International Women's Day 2020 Spotlight: Dr Anita Parbhakar-Fox

9 March 2020

Since joining the Sustainable Minerals Institute’s (SMI) W.H.Bryan Mining & Geology Research Centre, Dr Anita Parbhakar-Fox has made her mark on the local Geometallurgy and Applied Geochemistry scene. Driven by a zeal for mine waste management, Anita is working closely with mining industry, METS sector and government stakeholders to achieve real change in the space. 

Ahead of International Women’s Day 2020, we sat down with Anita to ask her a few questions about her career.

Could you walk us through your career prior to joining SMI?

"I graduated in 2005 from Imperial College in London, where I studied environmental geology. When I graduated I was one of those students who didn’t know whether they wanted to go right into a PhD or if I wanted to go and work, and for a little while I was in that weird headspace.

"I worked for just over a year in SE England, but I didn’t really feel like the skills I had learnt throughout my degree were being applied or developed in the way I wanted them to be. So, I had an opportunity to come and study in Australia and undertake the PhD I was thinking about doing at the University of Tasmania, specifically the Centre for Ore Deposit and Earth Sciences (CODES).

"Before the PhD started, I worked as a research assistant to the AMIRA P843 GeM project for a year, which was a project co-run by The University of Queensland and the University of Tasmania, and that was when my relationship with UQ started.

"I then went on to start my PhD in environmental geosciences, which focused on evaluating how the mining industry predicts acid and metalliferous drainage (AMD).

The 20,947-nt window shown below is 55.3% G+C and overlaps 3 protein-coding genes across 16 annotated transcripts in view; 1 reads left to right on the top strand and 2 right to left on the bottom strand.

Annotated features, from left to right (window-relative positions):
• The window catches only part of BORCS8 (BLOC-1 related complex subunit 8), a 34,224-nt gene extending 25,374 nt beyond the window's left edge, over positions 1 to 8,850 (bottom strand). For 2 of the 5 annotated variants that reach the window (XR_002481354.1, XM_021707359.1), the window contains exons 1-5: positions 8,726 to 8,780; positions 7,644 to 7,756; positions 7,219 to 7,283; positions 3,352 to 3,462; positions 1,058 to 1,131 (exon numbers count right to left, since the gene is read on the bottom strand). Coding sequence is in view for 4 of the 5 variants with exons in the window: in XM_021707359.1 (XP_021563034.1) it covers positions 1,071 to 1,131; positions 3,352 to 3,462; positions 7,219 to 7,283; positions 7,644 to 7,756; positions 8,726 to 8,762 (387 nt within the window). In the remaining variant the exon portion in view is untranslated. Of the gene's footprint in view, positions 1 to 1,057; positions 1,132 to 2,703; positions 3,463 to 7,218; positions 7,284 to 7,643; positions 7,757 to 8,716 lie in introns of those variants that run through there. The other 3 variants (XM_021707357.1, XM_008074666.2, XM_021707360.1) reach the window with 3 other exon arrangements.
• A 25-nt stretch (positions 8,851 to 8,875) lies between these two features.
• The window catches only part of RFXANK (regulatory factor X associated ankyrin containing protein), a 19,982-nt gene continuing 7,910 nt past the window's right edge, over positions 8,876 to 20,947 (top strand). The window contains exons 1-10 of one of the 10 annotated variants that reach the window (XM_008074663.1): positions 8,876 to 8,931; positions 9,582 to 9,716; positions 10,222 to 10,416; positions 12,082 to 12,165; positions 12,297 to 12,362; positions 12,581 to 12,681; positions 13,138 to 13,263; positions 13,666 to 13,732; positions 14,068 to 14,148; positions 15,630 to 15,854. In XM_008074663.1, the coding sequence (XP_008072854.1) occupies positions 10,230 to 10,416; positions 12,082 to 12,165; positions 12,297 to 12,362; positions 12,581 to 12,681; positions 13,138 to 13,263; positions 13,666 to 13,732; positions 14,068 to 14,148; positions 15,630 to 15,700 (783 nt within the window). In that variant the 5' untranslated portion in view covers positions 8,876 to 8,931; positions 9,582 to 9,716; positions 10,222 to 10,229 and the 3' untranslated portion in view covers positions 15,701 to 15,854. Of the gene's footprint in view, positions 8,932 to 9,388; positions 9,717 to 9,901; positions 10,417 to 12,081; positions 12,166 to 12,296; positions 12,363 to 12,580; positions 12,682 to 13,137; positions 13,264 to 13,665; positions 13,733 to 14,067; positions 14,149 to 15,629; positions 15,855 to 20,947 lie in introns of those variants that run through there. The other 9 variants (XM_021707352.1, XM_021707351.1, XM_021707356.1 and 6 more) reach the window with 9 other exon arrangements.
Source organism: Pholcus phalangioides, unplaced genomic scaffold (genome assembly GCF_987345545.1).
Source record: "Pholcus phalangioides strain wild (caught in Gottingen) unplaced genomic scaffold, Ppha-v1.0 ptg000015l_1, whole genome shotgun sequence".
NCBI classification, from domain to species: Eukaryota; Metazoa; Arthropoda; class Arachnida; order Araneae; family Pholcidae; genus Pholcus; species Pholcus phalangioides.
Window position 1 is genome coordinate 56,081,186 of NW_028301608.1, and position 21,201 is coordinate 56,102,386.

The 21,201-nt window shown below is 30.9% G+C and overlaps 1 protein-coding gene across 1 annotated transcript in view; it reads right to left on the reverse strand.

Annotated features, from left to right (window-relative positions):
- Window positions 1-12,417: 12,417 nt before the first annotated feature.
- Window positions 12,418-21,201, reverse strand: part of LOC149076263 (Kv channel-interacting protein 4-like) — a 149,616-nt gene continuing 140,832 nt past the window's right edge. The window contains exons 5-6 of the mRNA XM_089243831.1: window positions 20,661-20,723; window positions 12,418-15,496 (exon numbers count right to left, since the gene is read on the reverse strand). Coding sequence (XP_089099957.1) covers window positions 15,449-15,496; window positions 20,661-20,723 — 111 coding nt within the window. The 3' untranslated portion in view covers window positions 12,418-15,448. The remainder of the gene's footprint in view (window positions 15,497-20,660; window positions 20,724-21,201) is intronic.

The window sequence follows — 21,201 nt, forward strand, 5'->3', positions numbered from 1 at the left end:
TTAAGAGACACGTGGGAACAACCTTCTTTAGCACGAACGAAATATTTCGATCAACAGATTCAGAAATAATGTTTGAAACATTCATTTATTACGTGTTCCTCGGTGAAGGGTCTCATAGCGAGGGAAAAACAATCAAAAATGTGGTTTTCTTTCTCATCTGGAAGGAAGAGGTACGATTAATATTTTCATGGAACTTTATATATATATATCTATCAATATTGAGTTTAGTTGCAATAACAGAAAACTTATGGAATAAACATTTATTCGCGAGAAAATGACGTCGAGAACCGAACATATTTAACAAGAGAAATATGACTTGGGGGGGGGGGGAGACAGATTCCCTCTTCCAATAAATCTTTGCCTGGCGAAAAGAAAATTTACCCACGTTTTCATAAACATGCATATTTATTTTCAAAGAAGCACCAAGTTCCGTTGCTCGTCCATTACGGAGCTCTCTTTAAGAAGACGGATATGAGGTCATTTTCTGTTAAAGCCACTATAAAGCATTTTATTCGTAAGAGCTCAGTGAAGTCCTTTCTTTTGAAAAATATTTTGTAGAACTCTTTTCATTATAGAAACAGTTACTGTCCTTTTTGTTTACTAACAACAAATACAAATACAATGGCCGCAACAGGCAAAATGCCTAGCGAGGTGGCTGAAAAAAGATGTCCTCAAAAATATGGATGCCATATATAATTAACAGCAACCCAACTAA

"When my PhD concluded the research was far from over, so through CRC ORE and the ARC Research Hub for Transforming the Mining Value Chain I undertook two postdoctoral research positions focused on mine waste management, AMD prediction and, more recently, extracting value from mining waste.

"I didn’t really mean to pursue an academic career, my intention was always to go and work in the mining industry after finishing my PhD. But, a surprise during my PhD was having my first child. It caused me to refocus my ideas in terms of what I was going to do when I finished."

What have been the highlights of your career?

"Recently starting a new project with the DNRME focusing on critical metals extraction from mine waste has been a highlight because I feel like my career to date has been working towards encouraging a range of stakeholders to better manage their mine waste, but now I can make this argument by presenting a business case where stakeholders can see a monetary value, attitudes are changing and will continue to as the decade evolves."

Have you seen changes in the way women are treated or viewed in the workplace across your career?

"There have also been big changes in supporting women in mining, there have been big pushes by professional bodies and the industry as a whole. I’ve been involved in organising conferences, and there’s been a big push to achieve equity in the speakers and panels and so forth, which is great.

"From a female point of view, you don’t want to be championed because you are a woman, so it can be tricky to manage being sensitive but inclusive. But at least there is a push to encourage women to in geoscience to go for gold and people are thinking about ways to help facilitate this."

Based on your own experiences, what advice would you give to young women about to start their career?

"When it comes to advice, there’s obviously clichés – back yourself and all of that – and they are true, one of the things that has kept me going is having self-confidence. You don’t have to be the loudest voice in the room, but you do have to believe in yourself. How can you expect others to if you don’t?

"Don’t be afraid to fail. Failure isn’t a bad thing and doesn’t make you worse than the bloke next to you. But, make the failure mean something, learn from it - that is really important. Life is full of curve balls so make sure you are adaptive and resilient."

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